Could that soon change? The Buckeyes certainly hope so. There are plenty of capable punt-returning weapons on the roster, and Barnes isn’t ready to crown one as the leader or front-runner to return them this season.
“It’s a lot of the same guys that worked it last year,” he said. “Garrett Wilson, Demario McCall, Jaxon Smith [Njigba] has done an unbelievable job. He’s very natural catching. Cameron Martinez is another guy, new guy that we’ve been working some return game with. [Xavier] Johnson, obviously Chris Olave. There’s a big cast of characters.
“Now, who are we going to see out there on Saturdays? I’m not ready to tell you that yet. It’ll likely be not just one guy the whole season. We’ll try to get some guys some opportunities.”
If the Buckeyes can consistently return punts better than they have for the last few years, it will make them an even more dangerous team.
Buckeyes name new long snapper
Ohio State hasn’t had to replace its long snapper in four years due to the consistency and reliability of Liam McCullough. Now that the Buckeyes do need a new long snapper, it was expected that Liam’s brother Roen would be in line to take over those duties.
But in somewhat of a surprise, Barnes named senior Bradley Robinson the starting long snapper on Wednesday, citing his consistency in practice.
“So far, he’s been the most consistent,” Barnes said. “I don’t put a lot of stock in snaps that they chart when they’re off doing their own thing. I chart the snaps that they do in our team punt periods when our head football coach is there and there’s a rush team. That rush team is trying to go block the punt. It’s really, to me, those periods are critical in evaluating the snappers. Right now, Brad has been more consistent.”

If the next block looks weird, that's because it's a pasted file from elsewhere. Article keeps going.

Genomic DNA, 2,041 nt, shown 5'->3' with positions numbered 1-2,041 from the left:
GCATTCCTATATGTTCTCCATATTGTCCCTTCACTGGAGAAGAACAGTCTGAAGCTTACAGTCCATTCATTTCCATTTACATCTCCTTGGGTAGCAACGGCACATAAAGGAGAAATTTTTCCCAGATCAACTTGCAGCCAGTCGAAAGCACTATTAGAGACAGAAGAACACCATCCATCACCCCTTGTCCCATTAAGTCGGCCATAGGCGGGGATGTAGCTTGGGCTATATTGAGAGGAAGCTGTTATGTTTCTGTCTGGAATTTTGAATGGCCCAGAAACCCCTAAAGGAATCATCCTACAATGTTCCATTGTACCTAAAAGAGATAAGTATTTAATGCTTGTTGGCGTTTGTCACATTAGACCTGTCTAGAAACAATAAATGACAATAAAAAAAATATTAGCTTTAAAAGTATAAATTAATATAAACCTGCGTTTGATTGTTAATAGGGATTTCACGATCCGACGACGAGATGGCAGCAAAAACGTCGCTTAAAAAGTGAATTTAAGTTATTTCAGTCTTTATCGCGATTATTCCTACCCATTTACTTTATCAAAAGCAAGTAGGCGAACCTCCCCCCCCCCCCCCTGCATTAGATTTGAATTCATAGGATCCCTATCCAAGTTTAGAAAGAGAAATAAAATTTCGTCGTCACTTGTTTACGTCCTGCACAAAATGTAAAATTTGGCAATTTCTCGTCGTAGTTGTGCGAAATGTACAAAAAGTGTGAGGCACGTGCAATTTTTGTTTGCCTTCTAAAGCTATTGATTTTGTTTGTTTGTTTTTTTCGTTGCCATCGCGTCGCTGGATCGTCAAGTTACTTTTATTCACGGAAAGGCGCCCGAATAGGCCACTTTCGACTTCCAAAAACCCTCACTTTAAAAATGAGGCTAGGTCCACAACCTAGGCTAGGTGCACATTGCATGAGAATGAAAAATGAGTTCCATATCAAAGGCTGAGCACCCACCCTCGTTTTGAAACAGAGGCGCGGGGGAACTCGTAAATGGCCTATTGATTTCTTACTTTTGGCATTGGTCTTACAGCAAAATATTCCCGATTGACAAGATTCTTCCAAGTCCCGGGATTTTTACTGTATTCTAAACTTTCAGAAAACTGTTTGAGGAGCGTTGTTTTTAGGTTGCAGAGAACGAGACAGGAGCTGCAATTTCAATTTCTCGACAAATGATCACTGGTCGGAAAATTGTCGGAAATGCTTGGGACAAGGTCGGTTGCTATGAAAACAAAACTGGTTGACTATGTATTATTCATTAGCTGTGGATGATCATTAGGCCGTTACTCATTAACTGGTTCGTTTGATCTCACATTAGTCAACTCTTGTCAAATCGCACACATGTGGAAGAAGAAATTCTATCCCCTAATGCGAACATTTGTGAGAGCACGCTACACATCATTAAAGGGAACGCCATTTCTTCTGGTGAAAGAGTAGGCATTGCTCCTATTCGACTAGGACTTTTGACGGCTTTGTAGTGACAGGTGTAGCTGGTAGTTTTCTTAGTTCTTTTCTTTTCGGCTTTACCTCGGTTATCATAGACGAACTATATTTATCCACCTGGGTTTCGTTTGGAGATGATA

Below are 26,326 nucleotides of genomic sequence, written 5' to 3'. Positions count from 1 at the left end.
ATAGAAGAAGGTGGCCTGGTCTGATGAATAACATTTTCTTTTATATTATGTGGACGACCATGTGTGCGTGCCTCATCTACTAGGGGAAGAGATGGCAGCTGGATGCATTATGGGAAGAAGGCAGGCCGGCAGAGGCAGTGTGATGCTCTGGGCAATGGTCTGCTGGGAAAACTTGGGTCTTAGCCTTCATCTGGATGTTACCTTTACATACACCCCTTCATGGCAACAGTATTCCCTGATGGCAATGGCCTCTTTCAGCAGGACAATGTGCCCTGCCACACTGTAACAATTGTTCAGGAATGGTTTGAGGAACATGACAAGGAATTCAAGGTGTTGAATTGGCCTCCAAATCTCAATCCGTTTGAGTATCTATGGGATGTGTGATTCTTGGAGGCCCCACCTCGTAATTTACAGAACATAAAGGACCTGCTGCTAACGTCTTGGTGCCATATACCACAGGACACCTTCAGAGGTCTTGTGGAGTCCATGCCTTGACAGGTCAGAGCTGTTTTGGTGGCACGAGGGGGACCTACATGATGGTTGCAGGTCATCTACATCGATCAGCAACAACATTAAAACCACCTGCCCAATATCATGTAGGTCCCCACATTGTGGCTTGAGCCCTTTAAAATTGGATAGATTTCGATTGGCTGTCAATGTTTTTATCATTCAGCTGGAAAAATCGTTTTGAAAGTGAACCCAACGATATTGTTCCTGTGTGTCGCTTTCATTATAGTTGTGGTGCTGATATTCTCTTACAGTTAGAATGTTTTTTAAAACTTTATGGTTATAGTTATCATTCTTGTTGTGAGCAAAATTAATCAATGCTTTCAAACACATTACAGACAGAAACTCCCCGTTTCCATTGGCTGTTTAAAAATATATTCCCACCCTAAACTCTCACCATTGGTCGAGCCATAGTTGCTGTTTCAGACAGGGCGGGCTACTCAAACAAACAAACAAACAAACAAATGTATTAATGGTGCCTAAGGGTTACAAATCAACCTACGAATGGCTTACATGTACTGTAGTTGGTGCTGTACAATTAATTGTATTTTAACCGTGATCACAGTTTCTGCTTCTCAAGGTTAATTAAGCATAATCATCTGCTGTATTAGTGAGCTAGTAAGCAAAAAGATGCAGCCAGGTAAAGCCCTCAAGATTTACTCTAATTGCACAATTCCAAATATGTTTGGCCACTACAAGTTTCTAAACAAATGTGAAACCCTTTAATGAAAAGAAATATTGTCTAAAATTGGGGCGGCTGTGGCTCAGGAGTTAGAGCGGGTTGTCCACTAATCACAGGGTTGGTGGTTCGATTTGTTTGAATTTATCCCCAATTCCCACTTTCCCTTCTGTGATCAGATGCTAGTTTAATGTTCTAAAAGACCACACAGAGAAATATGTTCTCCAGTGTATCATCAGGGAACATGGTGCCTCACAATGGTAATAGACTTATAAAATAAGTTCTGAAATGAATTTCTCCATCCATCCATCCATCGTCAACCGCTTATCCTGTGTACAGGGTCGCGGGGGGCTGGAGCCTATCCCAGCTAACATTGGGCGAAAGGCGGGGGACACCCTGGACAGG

McCullough still has some time to prove he can be the starter, and the position battle might not be entirely over. The real test for Robinson will come when he’s on the field for a game. But for now, Robinson will start at long snapper.
“Just like any other position, they’re not set in stone,” Barnes said. “Ultimately, we’re going to make sure we’ve got the guy out there that gives us the best opportunity to win.”
Blake Haubeil ready to make big kicks when needed
Ohio State already knows Blake Haubeil isn’t afraid to make a big kick. He’s a veteran who has been with the Buckeyes for years, and he proved last year against Northwestern that he can knock in a 55-yard field goal to close a half.
The Buckeyes have confidence in Haubeil. And with another offseason of work under his belt, he’ll be ready when called upon this season.
“[Haubeil] hones his craft,” Barnes said. “He’s an older guy, has been very successful but still very coachable and works very, very hard at it. I think one of my favorite qualities about Blake is he’s such a good teammate. He watches all the specialists, the snappers, the punters and he’s always got feedback for them and things that he thinks that may help them or something that might be worth a try. Blake’s been very steady. We’re looking for more of the same. Hopefully he gets an opportunity to show what he can do in critical situations.”
Haubeil only missed two field goals last year, and he’s an 82-percent kicker for his career. But he wants to be better and more consistent entering this season.
“I think being as consistent as possible,” Haubeil said. “I’m a really big believer in: ‘You’re only as good as your routine.’ I had a really good routine going last year, so I’m going to continue that, whatever that might be during the week.”